Archived Project

Drug Safety Project

Pew’s drug safety project worked to ensure a trustworthy, reliable pharmaceutical manufacturing and distribution system free from stolen or counterfeit medicines. It focused on pharmaceutical compounding, the creation of medications for patients who cannot access commercially available products approved by the Food and Drug Administration because of drug shortages or because those products cannot meet these patients’ clinical needs.

Pew’s work on drug safety aimed to preserve access to compounded medications for people who require them while helping to protect those patients from the risks of drugs produced under dangerous and illegal conditions.

Compounded drugs
Compounded drugs
Issue Brief

What Are Compounded Drugs, and How Can They Be Kept Safe?

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Issue Brief

Pharmaceutical compounding is the creation of medications for patients whose clinical needs cannot be met by commercially available products approved by the Food and Drug Administration. For example, if a patient who cannot swallow pills needs a liquid version of a medicine that is FDA-approved only in pill form, a compounding pharmacy can make the medication.

Report

State Oversight of Drug Compounding

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Report

More than five years have passed since contaminated injections compounded at a single pharmacy caused 76 deaths and 778 illnesses in a nationwide outbreak of fungal meningitis, a tragedy that made clear that the complex, technical practice of drug compounding was not subject to a level of oversight appropriate to its potential risks to patients. Since then, state and federal officials have been re-examining the laws and regulations governing compounding, and working to strengthen them. Compounding is the creation of medications tailored to patients whose clinical needs cannot be met by U.S. Food and Drug Administration-approved products.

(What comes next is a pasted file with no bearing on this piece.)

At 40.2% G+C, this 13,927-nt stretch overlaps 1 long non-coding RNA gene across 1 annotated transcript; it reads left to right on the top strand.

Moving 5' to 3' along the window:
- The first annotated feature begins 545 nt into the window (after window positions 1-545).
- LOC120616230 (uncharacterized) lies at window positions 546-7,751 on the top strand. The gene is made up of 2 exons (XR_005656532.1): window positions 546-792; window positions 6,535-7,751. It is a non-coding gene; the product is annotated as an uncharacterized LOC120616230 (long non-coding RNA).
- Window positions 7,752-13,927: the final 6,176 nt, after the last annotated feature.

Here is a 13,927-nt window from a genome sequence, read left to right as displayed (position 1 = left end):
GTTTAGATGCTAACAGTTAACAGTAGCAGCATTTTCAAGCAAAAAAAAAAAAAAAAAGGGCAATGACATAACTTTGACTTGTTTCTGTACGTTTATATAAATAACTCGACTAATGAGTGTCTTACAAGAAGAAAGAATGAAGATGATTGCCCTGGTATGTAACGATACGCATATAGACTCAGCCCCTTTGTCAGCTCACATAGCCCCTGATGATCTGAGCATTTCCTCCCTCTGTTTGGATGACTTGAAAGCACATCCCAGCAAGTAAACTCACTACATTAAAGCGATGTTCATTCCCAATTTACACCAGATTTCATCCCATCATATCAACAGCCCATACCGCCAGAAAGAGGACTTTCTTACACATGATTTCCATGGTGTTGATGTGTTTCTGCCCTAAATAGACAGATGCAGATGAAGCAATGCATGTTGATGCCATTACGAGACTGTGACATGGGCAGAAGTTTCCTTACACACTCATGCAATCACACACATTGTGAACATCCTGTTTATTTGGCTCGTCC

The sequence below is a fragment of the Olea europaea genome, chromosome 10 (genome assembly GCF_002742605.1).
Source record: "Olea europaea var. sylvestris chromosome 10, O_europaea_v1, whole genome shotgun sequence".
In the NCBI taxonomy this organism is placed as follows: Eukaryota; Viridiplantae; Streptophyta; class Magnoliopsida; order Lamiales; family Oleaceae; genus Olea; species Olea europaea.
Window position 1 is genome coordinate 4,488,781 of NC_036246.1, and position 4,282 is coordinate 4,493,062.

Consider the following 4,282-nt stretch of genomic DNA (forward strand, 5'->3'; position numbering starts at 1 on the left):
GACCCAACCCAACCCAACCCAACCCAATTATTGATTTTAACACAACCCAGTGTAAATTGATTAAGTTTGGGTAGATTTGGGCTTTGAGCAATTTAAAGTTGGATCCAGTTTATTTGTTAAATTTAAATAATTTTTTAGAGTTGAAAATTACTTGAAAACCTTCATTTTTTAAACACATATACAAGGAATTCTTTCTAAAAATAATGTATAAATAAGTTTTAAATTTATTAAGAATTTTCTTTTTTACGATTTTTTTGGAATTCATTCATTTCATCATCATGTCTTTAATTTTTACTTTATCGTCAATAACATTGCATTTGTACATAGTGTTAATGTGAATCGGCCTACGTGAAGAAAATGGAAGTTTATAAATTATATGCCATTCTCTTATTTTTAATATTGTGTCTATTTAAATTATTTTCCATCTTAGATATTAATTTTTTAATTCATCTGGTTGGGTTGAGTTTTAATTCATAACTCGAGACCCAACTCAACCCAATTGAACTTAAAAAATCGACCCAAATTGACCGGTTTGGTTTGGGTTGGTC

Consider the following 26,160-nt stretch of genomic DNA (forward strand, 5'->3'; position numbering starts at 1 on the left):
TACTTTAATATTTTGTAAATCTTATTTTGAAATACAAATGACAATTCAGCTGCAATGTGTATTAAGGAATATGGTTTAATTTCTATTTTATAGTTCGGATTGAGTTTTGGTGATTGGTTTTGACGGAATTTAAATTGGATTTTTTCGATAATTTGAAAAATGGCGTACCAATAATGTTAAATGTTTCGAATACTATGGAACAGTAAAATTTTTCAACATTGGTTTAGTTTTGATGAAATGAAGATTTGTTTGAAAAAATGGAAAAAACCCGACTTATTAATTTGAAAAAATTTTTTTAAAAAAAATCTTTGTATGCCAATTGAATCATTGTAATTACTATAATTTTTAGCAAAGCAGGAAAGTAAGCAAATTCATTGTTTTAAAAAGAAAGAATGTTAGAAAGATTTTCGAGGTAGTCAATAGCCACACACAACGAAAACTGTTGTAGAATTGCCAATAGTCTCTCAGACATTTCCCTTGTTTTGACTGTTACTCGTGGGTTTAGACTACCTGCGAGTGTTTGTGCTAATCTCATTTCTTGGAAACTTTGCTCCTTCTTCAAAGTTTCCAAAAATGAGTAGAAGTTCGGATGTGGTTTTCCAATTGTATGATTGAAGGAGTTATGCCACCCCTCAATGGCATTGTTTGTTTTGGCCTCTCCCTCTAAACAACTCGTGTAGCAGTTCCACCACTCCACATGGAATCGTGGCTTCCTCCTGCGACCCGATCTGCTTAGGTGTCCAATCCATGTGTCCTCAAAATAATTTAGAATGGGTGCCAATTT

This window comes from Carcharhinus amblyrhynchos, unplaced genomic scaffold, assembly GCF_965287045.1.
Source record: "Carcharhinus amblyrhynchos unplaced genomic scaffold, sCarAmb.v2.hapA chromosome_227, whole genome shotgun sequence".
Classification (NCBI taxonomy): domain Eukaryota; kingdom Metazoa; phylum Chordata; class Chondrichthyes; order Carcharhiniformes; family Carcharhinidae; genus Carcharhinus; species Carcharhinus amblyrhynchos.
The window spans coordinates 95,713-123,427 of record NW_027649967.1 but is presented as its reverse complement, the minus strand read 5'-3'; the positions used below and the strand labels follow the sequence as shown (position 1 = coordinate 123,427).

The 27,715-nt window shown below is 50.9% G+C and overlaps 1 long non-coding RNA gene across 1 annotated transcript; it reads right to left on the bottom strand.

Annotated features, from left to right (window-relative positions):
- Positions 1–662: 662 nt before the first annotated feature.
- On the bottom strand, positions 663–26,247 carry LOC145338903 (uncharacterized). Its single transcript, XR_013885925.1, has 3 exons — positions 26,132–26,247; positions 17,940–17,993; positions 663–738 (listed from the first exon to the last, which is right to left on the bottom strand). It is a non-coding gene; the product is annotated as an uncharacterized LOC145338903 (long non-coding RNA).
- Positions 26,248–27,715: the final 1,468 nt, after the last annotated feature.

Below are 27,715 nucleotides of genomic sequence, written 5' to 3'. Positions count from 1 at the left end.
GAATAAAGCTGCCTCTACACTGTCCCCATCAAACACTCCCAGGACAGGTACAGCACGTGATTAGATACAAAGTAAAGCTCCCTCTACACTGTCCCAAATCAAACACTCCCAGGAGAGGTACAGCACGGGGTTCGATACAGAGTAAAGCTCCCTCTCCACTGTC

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RXP_compounds_km_RF
Data Visualization

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Data Visualization
Compounding
Compounding
Report

Market for Compounded Drugs Needs Greater Transparency and Regulatory Certainty

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Report

Market for Compounded Drugs Needs Greater Transparency and Regulatory Certainty

Many hospitals and medical practices rely on compounding pharmacies to produce drugs that meet patients’ clinical needs when available medications approved by the U.S. Food and Drug Administration (FDA) cannot.

Our Work

drug safety
drug safety

Drug Compounding

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Traditional drug compounding—the creation of customized medicines to meet a patient's unique needs—has always been a part of pharmacy practice. But dramatic expansion of the sector in recent decades has resulted in production conditions on a scale closer to pharmaceutical manufacturing yet without the same oversight or quality standards. In fact, since 2001, over 25 pharmacy compounding errors have been associated with 1,049 adverse events, including 89 deaths.